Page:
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Author Guidelines

Guide for Authors

Authors wishing to submit their work to the journal are urged to read this detailed guide for authors and comply with all the requirements, particularly those relating to manuscript length and format. This will speed up the reviewing process and reduce the time taken to publish a paper following acceptance.

Online Submission

Submission and peer-review of all papers is now conducted entirely online, increasing efficiency for editors, authors, and reviewers, and enhancing publication speed.

A comprehensive Author Support service is available to answer additional Enquiries at Once a paper has been submitted, all subsequent correspondence between the Editorial Office ( or and the corresponding author will be by e-mail.

Editorial Policy

A paper is accepted for publication on the understanding that it has not been submitted simultaneously to another journal, has been read and approved by all authors, and that the work has not been published before.

The Editors reserve the right to make editorial and literary corrections and content editing.

Any opinions expressed or policies advocated do not necessarily reflect the opinions and policies of the Editors.

Declarations Upon submission

You will be required to complete and upload this form (pdf version or word version) to declare funding, conflict of interest and to indicate whether ethical approval was sought. This information must also be inserted into your manuscript under the acknowledgements section with the headings below.

If you have no declaration to make please insert the following statements into your manuscript:

Funding: None

Competing interests: None declared

Ethical approval: Not required


All authors should have made substantial contributions to all of the following:

(1) the conception and design of the study, or acquisition of data, or analysis and interpretation of data

(2) drafting the article or revising it critically for important intellectual content

(3) final approval of the version to be submitted.

Normally two, and no more than three, authors should appear on a short communication, technical note or interesting case/lesson learnt.

Full length articles may contain as many authors as appropriate.

Minor contributors and non-contributory clinicians who have allowed their patients to be used in the paper should be acknowledged at the end of the text and before the references.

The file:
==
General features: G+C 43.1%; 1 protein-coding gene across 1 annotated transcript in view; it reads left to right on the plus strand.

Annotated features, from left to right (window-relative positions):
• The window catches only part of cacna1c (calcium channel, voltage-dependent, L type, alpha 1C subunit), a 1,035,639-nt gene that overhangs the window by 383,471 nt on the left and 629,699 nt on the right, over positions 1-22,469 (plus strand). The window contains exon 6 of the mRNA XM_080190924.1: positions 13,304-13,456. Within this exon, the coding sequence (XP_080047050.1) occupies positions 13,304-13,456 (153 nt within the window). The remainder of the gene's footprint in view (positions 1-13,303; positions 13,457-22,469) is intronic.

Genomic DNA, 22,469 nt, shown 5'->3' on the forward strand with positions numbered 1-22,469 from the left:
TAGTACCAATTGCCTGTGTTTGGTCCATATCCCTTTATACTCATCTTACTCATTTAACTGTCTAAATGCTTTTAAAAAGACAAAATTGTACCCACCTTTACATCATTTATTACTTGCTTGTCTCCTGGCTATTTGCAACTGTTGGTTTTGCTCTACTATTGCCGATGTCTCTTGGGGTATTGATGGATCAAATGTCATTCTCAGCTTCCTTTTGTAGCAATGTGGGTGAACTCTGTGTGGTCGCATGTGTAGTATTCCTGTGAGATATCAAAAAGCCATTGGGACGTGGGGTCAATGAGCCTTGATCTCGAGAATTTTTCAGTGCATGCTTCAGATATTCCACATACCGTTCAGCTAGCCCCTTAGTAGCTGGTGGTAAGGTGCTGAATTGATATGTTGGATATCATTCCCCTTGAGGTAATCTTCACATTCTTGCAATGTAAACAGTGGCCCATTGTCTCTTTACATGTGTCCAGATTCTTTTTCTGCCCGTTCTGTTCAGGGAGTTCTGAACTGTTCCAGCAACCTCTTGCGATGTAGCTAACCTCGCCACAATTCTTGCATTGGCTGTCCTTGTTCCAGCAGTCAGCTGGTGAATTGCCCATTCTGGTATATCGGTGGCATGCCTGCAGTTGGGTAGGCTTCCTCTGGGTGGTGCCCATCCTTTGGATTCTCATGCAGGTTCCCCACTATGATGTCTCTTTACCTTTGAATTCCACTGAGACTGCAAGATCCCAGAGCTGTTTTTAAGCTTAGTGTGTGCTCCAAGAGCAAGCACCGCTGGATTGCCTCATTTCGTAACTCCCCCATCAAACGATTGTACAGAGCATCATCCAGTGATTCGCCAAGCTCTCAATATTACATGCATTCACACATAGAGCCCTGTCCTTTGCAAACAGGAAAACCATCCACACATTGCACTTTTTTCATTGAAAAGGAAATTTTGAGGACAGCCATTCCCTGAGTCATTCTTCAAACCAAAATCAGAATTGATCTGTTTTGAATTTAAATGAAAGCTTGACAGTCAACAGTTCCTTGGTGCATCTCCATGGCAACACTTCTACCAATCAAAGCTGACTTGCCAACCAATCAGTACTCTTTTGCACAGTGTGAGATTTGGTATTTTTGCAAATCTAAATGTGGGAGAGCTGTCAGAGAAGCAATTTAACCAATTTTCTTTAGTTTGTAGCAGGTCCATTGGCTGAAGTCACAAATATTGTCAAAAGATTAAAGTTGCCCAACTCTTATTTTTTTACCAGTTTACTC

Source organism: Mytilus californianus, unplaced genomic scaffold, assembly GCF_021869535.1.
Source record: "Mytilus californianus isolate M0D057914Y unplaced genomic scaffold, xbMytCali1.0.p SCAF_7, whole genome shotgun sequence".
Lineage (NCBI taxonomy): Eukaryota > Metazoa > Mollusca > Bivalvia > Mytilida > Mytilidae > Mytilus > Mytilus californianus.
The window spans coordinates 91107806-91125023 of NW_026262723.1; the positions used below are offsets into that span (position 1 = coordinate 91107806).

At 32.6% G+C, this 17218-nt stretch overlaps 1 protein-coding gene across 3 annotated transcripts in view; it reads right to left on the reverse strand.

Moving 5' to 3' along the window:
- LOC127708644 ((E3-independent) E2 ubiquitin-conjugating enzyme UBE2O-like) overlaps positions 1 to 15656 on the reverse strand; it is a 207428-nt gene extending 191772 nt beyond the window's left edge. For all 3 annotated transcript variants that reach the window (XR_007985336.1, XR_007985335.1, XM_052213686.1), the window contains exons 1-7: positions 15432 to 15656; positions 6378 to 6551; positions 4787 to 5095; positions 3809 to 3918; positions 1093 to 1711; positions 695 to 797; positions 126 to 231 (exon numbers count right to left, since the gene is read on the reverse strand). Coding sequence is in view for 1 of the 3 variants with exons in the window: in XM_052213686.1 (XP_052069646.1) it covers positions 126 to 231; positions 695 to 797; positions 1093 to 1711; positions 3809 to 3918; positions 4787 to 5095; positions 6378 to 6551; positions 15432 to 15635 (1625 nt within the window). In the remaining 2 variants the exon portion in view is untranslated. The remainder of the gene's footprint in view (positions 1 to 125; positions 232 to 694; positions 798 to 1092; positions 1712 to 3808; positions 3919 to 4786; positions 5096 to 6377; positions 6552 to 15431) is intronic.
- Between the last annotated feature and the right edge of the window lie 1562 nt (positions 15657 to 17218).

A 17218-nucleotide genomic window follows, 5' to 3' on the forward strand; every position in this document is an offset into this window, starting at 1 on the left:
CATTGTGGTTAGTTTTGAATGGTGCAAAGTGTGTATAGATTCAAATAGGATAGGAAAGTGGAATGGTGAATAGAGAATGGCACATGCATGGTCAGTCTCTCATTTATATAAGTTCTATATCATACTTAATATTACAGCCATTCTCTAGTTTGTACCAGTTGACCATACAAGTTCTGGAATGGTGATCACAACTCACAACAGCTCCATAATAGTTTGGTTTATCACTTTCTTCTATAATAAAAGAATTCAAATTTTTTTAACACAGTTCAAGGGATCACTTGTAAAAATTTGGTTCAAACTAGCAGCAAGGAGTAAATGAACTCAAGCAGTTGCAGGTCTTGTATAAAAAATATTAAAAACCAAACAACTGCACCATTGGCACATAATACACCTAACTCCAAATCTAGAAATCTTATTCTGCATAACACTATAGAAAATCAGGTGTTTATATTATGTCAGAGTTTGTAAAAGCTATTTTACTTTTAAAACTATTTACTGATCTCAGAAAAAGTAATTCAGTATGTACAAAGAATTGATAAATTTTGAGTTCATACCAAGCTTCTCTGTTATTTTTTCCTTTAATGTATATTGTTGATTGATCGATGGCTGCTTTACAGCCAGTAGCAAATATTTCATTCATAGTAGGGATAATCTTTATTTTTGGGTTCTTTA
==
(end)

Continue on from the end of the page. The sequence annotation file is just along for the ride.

The corresponding author is responsible for ensuring that all authors are aware of their obligations.

Before a paper is accepted all the authors of the paper must sign the Confirmation of Authorship form. This form confirms that all the named authors agree to publication if the paper is accepted and that each has had significant input into the paper.

Please download the form and send it to the Editorial Office. (pdf version or word version) It is advisable that to prevent delay this form is submitted early in the editorial process.


All contributors who do not meet the criteria for authorship as defined above should be listed in an acknowledgments section.

Examples of those who might be acknowledged include a person who provided purely technical help, writing assistance, or a department chair who provided only general support.

Authors should disclose whether they had any writing assistance and identify the entity that paid for this assistance.

Conflict of interest

At the end of the main text, all authors must disclose any financial and personal relationships with other people or organizations that could inappropriately influence (bias) their work.

Examples of potential conflicts of interest include employment, consultancies, stock ownership, honoraria, paid expert testimony, patent applications/registrations, and grants or other funding.

If an author has no conflict of interest to declare, this should be stated.

Role of the funding source

All sources of funding should be declared as an acknowledgment at the end of the text.

Authors should declare the role of study sponsors, if any, in the study design, in the collection, analysis and interpretation of data; in the writing of the manuscript; and in the decision to submit the manuscript for publication. If the study sponsors had no such involvement, the authors should so state.

Ethics Work on human beings that is submitted to the International Journal of Dental Clinics should comply with the principles laid down in the Declaration of Helsinki (Recommendations guiding physicians in biomedical research involving human subjects. Adopted by the 18th World Medical Assembly, Helsinki, Finland, June 1964, amended by the 29th World Medical Assembly, Tokyo, Japan, October 1975, the 35th World Medical Assembly, Venice, Italy, October 1983, and the 41st World Medical Assembly, Hong Kong, September 1989).